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E. Offering A Way Out of Abuse

Narrator: This is Science Today. A national pilot program is training emergency room personnel to identify and deal with domestic violence. According to Dr. Beth Kaplan of the University of California, San Francisco, who's in charge of the program at San Francisco General Hospital, doctors and nurses will be better able to identify a patient who's been hurt by a spouse or partner, and note other abusive patterns as well.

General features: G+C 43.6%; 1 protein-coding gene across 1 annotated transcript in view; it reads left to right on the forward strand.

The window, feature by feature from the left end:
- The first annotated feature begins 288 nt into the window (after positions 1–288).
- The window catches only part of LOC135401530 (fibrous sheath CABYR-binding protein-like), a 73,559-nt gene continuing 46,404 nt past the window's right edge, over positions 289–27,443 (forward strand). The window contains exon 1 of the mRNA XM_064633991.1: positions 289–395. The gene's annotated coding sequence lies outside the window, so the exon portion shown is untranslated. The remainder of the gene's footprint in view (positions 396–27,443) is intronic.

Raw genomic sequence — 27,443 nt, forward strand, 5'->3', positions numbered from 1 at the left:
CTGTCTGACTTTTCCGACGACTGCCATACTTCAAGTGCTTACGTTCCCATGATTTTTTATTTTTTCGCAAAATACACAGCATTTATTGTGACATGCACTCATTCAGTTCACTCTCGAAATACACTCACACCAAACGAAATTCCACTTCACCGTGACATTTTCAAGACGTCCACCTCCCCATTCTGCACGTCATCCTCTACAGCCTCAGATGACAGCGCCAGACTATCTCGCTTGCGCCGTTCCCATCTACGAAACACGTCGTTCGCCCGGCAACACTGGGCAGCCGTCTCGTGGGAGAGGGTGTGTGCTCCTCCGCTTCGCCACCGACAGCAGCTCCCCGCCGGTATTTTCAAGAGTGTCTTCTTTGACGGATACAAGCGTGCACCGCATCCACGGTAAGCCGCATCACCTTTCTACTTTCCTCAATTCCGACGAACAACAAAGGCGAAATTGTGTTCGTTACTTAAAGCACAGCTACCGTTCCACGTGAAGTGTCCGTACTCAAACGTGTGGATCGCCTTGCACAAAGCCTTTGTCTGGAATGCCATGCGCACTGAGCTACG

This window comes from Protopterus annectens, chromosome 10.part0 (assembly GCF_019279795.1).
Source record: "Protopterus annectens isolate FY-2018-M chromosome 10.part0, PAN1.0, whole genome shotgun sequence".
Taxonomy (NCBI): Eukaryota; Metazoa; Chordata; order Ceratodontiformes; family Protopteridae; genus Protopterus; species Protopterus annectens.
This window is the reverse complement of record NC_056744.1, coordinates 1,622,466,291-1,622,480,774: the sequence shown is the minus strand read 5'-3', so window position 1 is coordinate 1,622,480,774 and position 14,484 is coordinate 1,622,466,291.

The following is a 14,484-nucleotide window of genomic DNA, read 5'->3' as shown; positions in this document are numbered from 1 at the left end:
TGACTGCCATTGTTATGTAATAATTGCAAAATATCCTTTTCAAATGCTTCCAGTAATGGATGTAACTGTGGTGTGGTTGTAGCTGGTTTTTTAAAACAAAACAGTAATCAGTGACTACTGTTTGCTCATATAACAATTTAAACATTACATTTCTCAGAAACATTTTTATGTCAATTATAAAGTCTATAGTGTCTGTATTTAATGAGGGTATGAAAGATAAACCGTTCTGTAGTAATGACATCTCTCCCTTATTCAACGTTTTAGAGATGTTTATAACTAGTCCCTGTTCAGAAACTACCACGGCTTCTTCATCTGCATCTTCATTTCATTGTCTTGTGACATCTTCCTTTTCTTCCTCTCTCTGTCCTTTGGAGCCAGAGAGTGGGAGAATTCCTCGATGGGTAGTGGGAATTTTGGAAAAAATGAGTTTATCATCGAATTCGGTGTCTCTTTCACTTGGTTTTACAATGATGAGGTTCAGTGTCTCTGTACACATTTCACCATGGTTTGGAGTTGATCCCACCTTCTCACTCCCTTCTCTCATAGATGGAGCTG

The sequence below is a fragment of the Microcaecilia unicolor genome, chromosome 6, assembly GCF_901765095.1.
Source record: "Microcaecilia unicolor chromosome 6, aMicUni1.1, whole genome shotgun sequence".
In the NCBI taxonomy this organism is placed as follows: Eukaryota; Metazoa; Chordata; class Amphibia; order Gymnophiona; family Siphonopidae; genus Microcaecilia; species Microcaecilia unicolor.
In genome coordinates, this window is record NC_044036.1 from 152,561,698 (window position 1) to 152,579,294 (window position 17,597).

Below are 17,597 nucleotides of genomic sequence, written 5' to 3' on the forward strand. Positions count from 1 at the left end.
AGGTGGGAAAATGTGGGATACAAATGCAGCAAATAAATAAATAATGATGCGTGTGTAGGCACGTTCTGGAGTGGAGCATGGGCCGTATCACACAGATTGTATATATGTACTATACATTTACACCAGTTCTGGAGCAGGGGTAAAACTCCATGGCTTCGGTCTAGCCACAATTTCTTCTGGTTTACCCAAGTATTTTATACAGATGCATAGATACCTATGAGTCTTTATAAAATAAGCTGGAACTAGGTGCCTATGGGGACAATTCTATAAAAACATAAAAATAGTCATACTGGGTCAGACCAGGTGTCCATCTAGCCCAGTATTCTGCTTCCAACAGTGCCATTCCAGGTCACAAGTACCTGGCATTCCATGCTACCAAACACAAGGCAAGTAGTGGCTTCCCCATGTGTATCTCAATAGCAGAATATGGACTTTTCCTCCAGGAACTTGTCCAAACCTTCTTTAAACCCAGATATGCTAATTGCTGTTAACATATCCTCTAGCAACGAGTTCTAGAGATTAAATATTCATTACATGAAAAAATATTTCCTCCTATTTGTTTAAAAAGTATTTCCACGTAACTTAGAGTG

Kaplan: When the patient has come back repeatedly to the emergency department for repeated accidents, and we also have behavioral clues -- for example the partner who's overly protective, answers all the questions, very controlling. That's a clue.

Narrator: Besides immediate treatment, emergency personnel are trained to offer referrals to counseling so that the abused partner can eventually get out of the relationship.

Kaplan: And we're also hoping that by getting out of the relationship, ultimately it will prevent the perpetuation of violence through their children, who witness the violence and grow up and become adolescent offenders and violent offenders when they become older.

Narrator: For Science Today, I'm Steve Tokar.